25 January 2013, 12:50-2:05p,
Gates B01, Stanford
The Internet gives individuals more choice in political news and information sources and more tools to filter out disagreeable information. Citing the preference described by selective exposure theory - that people prefer information that supports their beliefs and avoid counter-attitudinal information - observers warn that people may use these tools to access and create ideological echo chambers, increasing the polarization of different political groups and decreasing society's ability to solve problems.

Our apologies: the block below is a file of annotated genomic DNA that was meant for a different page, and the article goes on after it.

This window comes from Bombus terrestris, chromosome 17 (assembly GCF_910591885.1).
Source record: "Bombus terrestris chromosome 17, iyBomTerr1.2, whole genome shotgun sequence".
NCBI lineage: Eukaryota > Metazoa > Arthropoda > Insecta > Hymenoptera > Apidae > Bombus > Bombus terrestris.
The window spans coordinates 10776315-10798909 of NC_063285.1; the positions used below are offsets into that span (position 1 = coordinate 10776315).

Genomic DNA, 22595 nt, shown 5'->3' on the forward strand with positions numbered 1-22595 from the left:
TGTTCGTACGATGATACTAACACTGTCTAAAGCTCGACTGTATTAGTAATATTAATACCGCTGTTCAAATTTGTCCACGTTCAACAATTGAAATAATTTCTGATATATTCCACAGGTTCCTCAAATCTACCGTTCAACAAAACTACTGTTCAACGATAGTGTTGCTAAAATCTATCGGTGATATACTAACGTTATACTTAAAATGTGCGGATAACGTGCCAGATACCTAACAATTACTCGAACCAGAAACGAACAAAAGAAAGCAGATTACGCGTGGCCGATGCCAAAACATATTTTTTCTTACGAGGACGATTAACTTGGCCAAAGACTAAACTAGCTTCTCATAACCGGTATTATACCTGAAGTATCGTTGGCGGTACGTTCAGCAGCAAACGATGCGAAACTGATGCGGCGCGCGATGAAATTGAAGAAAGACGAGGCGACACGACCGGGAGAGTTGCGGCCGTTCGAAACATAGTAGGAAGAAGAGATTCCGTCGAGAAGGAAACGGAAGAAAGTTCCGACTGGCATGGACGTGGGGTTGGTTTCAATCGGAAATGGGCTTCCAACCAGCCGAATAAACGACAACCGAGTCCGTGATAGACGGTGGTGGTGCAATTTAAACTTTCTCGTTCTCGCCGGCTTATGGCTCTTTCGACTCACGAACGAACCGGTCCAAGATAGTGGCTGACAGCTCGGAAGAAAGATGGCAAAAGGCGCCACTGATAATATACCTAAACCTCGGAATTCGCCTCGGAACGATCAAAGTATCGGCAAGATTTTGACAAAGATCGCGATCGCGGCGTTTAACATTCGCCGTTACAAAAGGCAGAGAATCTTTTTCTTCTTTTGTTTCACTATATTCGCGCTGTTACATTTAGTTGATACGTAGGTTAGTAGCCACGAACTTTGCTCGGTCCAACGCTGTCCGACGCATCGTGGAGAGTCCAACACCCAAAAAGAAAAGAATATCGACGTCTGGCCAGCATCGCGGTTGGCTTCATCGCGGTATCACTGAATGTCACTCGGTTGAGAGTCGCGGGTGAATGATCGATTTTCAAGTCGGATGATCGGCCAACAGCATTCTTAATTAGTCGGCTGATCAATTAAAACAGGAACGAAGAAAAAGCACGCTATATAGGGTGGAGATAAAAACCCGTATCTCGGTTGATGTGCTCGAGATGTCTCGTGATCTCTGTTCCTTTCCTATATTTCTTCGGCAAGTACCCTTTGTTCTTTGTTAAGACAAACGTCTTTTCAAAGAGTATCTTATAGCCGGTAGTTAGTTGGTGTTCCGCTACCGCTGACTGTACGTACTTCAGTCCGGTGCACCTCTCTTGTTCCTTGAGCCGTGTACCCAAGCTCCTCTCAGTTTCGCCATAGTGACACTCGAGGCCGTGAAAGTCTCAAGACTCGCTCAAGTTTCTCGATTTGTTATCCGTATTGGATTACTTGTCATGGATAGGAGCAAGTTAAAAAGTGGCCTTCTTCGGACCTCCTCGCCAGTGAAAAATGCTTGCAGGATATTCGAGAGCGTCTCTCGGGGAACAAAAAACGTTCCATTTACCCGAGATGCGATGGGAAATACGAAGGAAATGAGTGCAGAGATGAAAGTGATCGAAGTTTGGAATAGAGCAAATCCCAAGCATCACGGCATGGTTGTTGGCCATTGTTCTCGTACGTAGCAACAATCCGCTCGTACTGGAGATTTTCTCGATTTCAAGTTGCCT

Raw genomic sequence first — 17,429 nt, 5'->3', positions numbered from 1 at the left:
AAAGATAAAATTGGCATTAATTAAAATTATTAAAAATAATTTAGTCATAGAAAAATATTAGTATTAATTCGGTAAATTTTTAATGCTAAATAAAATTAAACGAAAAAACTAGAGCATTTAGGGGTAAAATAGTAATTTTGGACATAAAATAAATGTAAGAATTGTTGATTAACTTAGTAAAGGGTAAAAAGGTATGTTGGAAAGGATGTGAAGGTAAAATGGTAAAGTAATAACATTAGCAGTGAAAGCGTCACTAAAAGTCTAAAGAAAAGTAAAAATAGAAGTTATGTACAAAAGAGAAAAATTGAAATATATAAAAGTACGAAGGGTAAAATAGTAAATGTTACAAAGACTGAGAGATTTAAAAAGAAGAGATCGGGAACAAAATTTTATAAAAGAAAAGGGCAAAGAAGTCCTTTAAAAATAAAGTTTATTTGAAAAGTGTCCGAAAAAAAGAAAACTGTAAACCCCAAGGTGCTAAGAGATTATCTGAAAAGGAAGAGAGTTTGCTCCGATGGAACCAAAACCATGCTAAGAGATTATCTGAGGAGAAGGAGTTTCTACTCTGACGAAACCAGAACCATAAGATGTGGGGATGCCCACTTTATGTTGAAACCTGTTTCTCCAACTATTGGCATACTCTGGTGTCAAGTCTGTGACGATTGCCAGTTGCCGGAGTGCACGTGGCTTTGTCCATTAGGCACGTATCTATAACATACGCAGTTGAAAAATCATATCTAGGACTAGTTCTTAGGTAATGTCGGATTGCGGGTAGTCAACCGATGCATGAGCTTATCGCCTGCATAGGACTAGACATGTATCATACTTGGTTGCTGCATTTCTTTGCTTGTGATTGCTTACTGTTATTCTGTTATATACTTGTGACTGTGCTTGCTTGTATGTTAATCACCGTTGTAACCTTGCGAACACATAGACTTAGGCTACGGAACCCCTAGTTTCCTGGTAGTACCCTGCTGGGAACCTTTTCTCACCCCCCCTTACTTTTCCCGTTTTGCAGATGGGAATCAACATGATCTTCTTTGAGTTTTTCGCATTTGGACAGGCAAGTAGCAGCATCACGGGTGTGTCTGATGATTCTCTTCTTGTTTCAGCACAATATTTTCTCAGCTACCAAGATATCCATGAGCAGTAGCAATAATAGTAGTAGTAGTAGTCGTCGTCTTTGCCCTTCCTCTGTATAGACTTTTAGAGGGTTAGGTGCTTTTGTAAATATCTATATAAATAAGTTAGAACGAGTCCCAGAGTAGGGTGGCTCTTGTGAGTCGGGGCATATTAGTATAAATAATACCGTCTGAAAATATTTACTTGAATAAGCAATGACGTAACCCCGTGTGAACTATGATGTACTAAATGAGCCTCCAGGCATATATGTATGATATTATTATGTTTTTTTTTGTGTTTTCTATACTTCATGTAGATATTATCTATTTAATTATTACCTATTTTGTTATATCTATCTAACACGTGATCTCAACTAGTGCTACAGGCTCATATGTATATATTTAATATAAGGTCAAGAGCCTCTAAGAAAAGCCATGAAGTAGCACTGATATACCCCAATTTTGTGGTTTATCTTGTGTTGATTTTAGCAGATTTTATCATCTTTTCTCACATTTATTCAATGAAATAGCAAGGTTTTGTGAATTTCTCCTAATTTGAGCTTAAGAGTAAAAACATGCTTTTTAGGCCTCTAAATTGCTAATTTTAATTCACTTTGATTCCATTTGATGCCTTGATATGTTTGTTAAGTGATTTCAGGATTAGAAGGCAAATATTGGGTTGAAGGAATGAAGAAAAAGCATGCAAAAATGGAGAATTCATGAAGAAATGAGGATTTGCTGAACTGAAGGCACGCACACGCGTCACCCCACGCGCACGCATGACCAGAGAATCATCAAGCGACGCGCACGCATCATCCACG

In this talk, I present research on political information exposure in two types of online spaces. First, I describe individuals' preferences for the range of political opinions that news aggregators present, ways to measure the diversity of exposure in those spaces, and selection and presentation techniques for increasing the diversity of exposure. Second, I discuss non-political spaces, where preferences other than politics shape people's behavior, but where people may still serendipitously encounter political information.